As six Colorado sheriffs rallied voters outside Colorado Springs Pioneer Museum to oust Sen. John Morse from office for gun control legislation, parents who lost children in the Aurora theater shooting shared their stories of loss and their reasons for supporting the gun bills.
Morse, D-Colorado Springs, and Sen. Angela Giron, D-Pueblo, are facing recall elections on Sept. 10 but voters in the senators' districts can cast ballots beginning Thursday at 8 a.m. First the ballot asks if Morse and Giron should be removed from office, then it asks if they are successfully recalled who should replace them.
Former Colorado Springs City Councilman Bernie Herpin, a Republican, is running as a replacement for Morse and in Pueblo, Republican George Rivera is seeking to replace Giron.
The two events were in stark contrast to one another as expensive campaigns on either side refocused their efforts around the gun issues that started the recall effort to begin with.
Morse, who is president of the Senate, and Giron, who was first elected in 2010, both supported a slew of gun bills passed following the shooting at a midnight screening of the Batman movie, Dark Knight Rises, last summer that killed 12 people.
The laws banned magazines that hold more than 15 rounds of ammunition, required background checks on all gun sales even between private individuals, charged a $5 fee for all background checks and empowered judges to remove guns from those accused of violent domestic abuse.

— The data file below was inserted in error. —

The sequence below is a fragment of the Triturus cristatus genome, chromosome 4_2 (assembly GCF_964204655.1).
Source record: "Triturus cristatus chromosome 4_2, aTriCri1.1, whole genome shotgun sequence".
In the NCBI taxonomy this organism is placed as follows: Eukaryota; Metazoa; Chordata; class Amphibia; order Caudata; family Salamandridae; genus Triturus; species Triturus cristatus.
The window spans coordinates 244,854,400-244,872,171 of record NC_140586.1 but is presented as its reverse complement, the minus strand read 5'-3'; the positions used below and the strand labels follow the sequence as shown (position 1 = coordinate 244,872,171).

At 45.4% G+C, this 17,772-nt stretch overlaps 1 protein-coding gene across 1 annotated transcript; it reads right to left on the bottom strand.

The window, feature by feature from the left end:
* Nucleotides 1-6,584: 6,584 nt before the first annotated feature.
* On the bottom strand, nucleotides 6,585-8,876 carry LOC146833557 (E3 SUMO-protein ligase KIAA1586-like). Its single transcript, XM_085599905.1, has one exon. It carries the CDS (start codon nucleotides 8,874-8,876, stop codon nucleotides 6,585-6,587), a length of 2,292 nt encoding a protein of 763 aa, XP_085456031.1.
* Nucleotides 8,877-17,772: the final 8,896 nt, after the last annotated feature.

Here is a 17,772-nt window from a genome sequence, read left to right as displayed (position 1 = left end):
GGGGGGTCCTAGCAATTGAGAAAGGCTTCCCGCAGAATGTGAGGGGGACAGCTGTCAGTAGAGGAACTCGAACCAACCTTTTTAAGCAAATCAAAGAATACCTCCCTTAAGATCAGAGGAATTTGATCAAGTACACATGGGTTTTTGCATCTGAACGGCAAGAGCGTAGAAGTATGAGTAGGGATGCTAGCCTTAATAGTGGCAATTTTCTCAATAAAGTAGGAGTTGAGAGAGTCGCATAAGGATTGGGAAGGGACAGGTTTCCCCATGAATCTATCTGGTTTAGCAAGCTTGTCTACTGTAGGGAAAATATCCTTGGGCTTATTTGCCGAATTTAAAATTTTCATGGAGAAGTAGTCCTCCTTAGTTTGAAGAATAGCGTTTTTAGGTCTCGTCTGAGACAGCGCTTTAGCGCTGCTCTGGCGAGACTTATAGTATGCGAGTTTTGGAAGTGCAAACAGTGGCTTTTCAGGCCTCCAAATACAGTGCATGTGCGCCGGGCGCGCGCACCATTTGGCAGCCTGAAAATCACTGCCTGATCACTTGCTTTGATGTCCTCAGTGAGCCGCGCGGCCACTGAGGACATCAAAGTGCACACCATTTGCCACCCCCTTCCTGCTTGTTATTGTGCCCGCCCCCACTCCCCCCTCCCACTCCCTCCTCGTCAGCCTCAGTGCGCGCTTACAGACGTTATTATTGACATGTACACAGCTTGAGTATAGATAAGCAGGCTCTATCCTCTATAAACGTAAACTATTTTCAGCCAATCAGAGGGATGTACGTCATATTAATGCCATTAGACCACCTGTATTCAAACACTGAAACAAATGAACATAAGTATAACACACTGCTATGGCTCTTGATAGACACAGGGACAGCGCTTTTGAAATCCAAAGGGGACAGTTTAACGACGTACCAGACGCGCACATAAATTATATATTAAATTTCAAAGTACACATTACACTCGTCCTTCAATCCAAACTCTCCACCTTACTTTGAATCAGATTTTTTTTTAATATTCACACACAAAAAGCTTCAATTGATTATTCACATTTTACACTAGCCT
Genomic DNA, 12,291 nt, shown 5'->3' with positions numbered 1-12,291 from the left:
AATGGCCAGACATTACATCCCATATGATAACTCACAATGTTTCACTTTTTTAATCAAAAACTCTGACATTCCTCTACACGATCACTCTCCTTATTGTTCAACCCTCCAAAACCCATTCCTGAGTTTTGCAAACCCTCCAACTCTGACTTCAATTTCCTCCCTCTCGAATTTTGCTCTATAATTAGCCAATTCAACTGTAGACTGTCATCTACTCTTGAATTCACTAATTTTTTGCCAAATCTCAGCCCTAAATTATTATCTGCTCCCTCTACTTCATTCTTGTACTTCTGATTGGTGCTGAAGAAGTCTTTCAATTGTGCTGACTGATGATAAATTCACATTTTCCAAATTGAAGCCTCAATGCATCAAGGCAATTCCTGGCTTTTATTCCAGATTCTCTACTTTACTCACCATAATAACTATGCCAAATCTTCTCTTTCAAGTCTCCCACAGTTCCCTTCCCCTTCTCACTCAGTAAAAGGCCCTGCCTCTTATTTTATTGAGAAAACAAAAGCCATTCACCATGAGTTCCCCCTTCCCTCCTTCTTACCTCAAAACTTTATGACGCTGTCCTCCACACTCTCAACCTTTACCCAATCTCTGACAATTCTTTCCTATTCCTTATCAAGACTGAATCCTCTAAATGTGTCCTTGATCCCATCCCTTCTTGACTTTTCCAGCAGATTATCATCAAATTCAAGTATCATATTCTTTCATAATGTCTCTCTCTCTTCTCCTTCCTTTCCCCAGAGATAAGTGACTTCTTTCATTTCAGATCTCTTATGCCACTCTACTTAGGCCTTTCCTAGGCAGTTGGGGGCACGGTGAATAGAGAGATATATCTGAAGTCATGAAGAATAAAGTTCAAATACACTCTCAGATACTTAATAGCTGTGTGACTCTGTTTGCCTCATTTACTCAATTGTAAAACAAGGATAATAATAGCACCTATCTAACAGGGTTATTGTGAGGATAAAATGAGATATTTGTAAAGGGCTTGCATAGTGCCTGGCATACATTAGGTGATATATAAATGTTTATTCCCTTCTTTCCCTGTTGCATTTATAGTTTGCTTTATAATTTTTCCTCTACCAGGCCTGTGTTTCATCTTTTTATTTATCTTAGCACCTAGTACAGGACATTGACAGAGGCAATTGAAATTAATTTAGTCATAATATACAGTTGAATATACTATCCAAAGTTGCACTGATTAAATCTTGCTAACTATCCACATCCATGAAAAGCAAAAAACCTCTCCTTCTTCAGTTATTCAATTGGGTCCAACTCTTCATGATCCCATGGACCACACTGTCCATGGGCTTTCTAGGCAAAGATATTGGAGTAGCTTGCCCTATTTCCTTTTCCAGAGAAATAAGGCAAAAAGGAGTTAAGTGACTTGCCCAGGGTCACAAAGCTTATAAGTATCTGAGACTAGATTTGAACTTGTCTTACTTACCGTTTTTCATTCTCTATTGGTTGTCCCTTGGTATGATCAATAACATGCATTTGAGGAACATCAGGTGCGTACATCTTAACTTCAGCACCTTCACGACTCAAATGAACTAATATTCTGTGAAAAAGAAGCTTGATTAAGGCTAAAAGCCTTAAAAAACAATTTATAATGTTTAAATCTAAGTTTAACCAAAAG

El Paso County Sheriff Terry Maketa, who is part of a lawsuit filed by 50 sheriffs challenging the constitutionality of the new laws, said the laws are unenforceable. He urged people to kick Morse out of office for refusing to listen to the needs of his constituents.
"He [Morse] did not think that citizen input was of any value," Maketa said to a crowd holding "Recall Morse" signs. "These laws target law-abiding citizens. It attacks your right to bear arms."
Maketa said he will never forget the date - March 4 - that he and hundreds of gun control opponents went to testify at the Capitol against the gun laws and were limited to two hours of testimony per bill.
Tom Sullivan, 54, lost his son Alex Sullivan, 27, in the Aurora shooting when police say suspect James Holmes entered the theater with a semi-automatic weapon and a magazine that held 100 rounds and opened fire.
"Anytime I want to go talk to my son I have to go to a cemetery now, and I don't want the other fathers and mothers to have to make the same trip I've had to make," Sullivan said.
The firepower of that weapon was so great it nearly cut the woman sitting next to his son in half, he said.
"That's the kind of firepower that people are able to go out and get in brightly lit places like this," Sullivan said. "This is stuff that you're able to easily buy right down the street from our homes. This needs to stop."
Weld County Sheriff John Cooke held up two high-capacity magazines and challenged Morse to tell him which is now illegal. Magazines purchased before July were grandfathered in and are still legal.
"These do nothing for public safety," Cooke said. "We didn't ask for this fight, but we had to do something."
That's how gun owners Sandy Phillips, 63, and her husband Lonnie Phillips, 69, of San Antonio, Texas, said they feel.
The Phillips' 24-year-old daughter was killed in the Aurora theater and before that they never would have thought they needed to advocate for stricter gun control.
"Why the other side wouldn't want to save one person by going through a background check is beyond me," Sandy Phillips said. "If that saves one life and you're inconvenienced for 10 minutes isn't that worth it?"
That life could have been their daughter, Jessica Ghawi, who would have graduated from Metropolitan State University five months after she died.
Contact Megan Schrader